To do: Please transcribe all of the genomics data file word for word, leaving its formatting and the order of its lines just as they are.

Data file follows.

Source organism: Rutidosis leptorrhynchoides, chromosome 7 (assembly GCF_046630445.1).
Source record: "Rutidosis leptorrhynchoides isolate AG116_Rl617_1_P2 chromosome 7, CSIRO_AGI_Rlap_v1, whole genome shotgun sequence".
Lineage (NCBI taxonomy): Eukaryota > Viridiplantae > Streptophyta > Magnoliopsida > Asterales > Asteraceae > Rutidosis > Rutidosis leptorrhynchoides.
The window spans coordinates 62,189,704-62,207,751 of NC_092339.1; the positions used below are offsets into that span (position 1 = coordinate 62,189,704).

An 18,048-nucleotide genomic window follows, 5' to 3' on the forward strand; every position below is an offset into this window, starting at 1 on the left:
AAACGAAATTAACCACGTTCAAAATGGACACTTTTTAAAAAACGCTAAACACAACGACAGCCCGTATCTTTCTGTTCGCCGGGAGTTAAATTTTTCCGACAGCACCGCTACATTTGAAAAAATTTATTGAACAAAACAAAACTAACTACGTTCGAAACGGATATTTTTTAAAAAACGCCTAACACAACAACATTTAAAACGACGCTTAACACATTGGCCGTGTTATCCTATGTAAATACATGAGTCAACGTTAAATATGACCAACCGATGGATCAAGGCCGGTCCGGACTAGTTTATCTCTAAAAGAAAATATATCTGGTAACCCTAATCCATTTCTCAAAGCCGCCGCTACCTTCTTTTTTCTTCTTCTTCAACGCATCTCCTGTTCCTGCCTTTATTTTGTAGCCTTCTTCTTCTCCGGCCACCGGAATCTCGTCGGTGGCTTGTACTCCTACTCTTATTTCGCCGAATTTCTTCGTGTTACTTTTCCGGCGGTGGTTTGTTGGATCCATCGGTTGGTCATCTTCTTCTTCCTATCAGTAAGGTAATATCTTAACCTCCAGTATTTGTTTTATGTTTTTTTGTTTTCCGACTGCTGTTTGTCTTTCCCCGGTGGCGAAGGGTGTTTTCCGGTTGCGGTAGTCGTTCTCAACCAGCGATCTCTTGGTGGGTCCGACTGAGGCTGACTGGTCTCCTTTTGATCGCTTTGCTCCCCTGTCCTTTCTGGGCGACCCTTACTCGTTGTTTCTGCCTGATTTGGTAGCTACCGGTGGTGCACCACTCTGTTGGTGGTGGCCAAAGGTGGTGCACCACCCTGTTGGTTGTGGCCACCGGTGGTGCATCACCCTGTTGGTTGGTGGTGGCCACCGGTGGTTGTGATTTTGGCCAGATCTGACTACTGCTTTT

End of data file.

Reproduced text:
Source organism: Rutidosis leptorrhynchoides, chromosome 7 (assembly GCF_046630445.1).
Source record: "Rutidosis leptorrhynchoides isolate AG116_Rl617_1_P2 chromosome 7, CSIRO_AGI_Rlap_v1, whole genome shotgun sequence".
Lineage (NCBI taxonomy): Eukaryota > Viridiplantae > Streptophyta > Magnoliopsida > Asterales > Asteraceae > Rutidosis > Rutidosis leptorrhynchoides.
The window spans coordinates 62,189,704-62,207,751 of NC_092339.1; the positions used below are offsets into that span (position 1 = coordinate 62,189,704).

An 18,048-nucleotide genomic window follows, 5' to 3' on the forward strand; every position below is an offset into this window, starting at 1 on the left:
AAACGAAATTAACCACGTTCAAAATGGACACTTTTTAAAAAACGCTAAACACAACGACAGCCCGTATCTTTCTGTTCGCCGGGAGTTAAATTTTTCCGACAGCACCGCTACATTTGAAAAAATTTATTGAACAAAACAAAACTAACTACGTTCGAAACGGATATTTTTTAAAAAACGCCTAACACAACAACATTTAAAACGACGCTTAACACATTGGCCGTGTTATCCTATGTAAATACATGAGTCAACGTTAAATATGACCAACCGATGGATCAAGGCCGGTCCGGACTAGTTTATCTCTAAAAGAAAATATATCTGGTAACCCTAATCCATTTCTCAAAGCCGCCGCTACCTTCTTTTTTCTTCTTCTTCAACGCATCTCCTGTTCCTGCCTTTATTTTGTAGCCTTCTTCTTCTCCGGCCACCGGAATCTCGTCGGTGGCTTGTACTCCTACTCTTATTTCGCCGAATTTCTTCGTGTTACTTTTCCGGCGGTGGTTTGTTGGATCCATCGGTTGGTCATCTTCTTCTTCCTATCAGTAAGGTAATATCTTAACCTCCAGTATTTGTTTTATGTTTTTTTGTTTTCCGACTGCTGTTTGTCTTTCCCCGGTGGCGAAGGGTGTTTTCCGGTTGCGGTAGTCGTTCTCAACCAGCGATCTCTTGGTGGGTCCGACTGAGGCTGACTGGTCTCCTTTTGATCGCTTTGCTCCCCTGTCCTTTCTGGGCGACCCTTACTCGTTGTTTCTGCCTGATTTGGTAGCTACCGGTGGTGCACCACTCTGTTGGTGGTGGCCAAAGGTGGTGCACCACCCTGTTGGTTGTGGCCACCGGTGGTGCATCACCCTGTTGGTTGGTGGTGGCCACCGGTGGTTGTGATTTTGGCCAGATCTGACTACTGCTTTT